“That’s what I’m hearing when parents talk to me as the local pastor in a church here. I’m also hearing it when I’m invited to speak to various boards and at other forums about these situations,” Greg continued.
“But the truth is, when all hope is removed from a situation and we find that counselling can only do a certain part and chaplaincy can only do so much.”
“For us who have an absolute faith in Christ we know that Jesus comes to bring hope in the most hopeless of situations,” Greg said, confessing how he feels absolutely torn on the inside, because these young people have failed to have the opportunity to hear about someone who really loves them.
“And no child should ever have that taken from them. But there is hope in Christ and yet they’ve never been told that,” Greg said.
The broader question was whether the level of positivity towards Christian education in schools today was good or not so good.
Greg rolled out the statistics that on average, about 70 percent of parents encourage their children to attend the voluntary SRE classes approved in over 90 percent of government primary schools and 80 percent of high schools where SRE is available.
“That’s a tremendous thing. It’s a big vote of confidence for SRE in the schools,” Greg said enthusiastically.
“As I said, over 70 percent of parents choose for their children to attend SRE because it gives them another whole sense of values and a unity and community based morality,” Greg declared.
But what exactly are those values? Greg Holder drilled them down to a core number of four that SRE brings to the school curriculum.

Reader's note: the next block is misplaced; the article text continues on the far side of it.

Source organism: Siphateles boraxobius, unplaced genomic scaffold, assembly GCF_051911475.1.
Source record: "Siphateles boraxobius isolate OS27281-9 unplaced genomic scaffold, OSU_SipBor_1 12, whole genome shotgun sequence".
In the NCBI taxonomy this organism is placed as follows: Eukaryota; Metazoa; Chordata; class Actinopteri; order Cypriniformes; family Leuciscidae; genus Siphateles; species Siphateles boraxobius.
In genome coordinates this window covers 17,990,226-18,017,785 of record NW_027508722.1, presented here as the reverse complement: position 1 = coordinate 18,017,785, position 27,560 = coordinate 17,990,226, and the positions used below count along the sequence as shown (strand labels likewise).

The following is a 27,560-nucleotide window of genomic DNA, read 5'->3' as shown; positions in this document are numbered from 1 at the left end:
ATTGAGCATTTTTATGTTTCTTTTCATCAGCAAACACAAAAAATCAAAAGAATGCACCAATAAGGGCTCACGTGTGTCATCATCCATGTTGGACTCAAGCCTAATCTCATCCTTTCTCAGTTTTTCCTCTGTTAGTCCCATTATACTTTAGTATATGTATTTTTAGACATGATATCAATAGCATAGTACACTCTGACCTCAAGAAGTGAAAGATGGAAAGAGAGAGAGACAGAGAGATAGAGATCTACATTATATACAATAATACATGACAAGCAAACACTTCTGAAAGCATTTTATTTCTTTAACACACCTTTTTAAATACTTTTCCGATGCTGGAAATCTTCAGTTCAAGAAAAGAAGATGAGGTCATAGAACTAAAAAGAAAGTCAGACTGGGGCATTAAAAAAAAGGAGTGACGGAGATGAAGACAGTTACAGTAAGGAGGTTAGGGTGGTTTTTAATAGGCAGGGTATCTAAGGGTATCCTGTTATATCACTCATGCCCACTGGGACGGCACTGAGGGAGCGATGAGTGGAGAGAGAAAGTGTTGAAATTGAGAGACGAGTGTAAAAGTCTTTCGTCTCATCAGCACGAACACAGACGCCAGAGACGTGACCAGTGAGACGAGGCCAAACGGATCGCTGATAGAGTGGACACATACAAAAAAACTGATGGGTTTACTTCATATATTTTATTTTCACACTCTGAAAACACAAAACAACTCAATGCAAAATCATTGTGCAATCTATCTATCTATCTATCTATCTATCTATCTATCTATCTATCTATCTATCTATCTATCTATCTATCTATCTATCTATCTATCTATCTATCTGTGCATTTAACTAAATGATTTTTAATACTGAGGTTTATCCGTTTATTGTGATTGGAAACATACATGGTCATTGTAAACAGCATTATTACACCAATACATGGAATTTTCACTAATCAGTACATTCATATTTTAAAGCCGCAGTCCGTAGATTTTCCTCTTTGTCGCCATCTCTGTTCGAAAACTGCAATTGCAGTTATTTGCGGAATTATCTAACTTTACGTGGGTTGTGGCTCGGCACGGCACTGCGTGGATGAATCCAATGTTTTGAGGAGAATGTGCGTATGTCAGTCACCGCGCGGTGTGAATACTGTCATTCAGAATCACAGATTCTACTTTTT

“First on the literacy stage, a major component of SRE is the study of the sacred literature of faith,” Greg revealed, saying it works by engaging deeply with these students and encouraging them in their literacy from a different perspective.
The next value Greg acknowledged was creative thinking and how that encourages the students to examine their faith with the knowledge and critical skills to make informed decisions for themselves.
“SRE and chaplaincy is for all faiths. It’s to make sure that everybody is given the opportunity, so critical and creative thinking is a vital part of that,” Greg said before moving on to the third point. This is where people are not coping on a social level and turn to suicide as a last resort.
“SRE equips the students to understand and assess the influence their chosen faith has had on society. And SRE can also strengthen students’ abilities to engage with their local faith communities as well,” Greg said with great fluency before noting the fourth point, ethics.
Greg said ethics is about enabling the students to make a positive contribution to society as it instructs them how to take control of their thought processes.
“It’s a brilliant, brilliant model where our teachers are highly educated and trained. They work closely with their school principals and the teaching staff, and they work within the curriculums and guidelines.
Greg Holder summarized the content of what he shared by repeating the four points, literacy, critical and creative thinking, personal and social capabilities, and ethical understanding.
“I think that speaks volumes into a young person’s life when they’re looking for answers and speaking about hope,” Greg concluded.
Greg Holder is the pastor of Riverside Church, Grafton.
He can be contacted through the church at 54-56 Bent St, South Grafton NSW 2460
Ph: 02 66432385
Fax: 02 66427569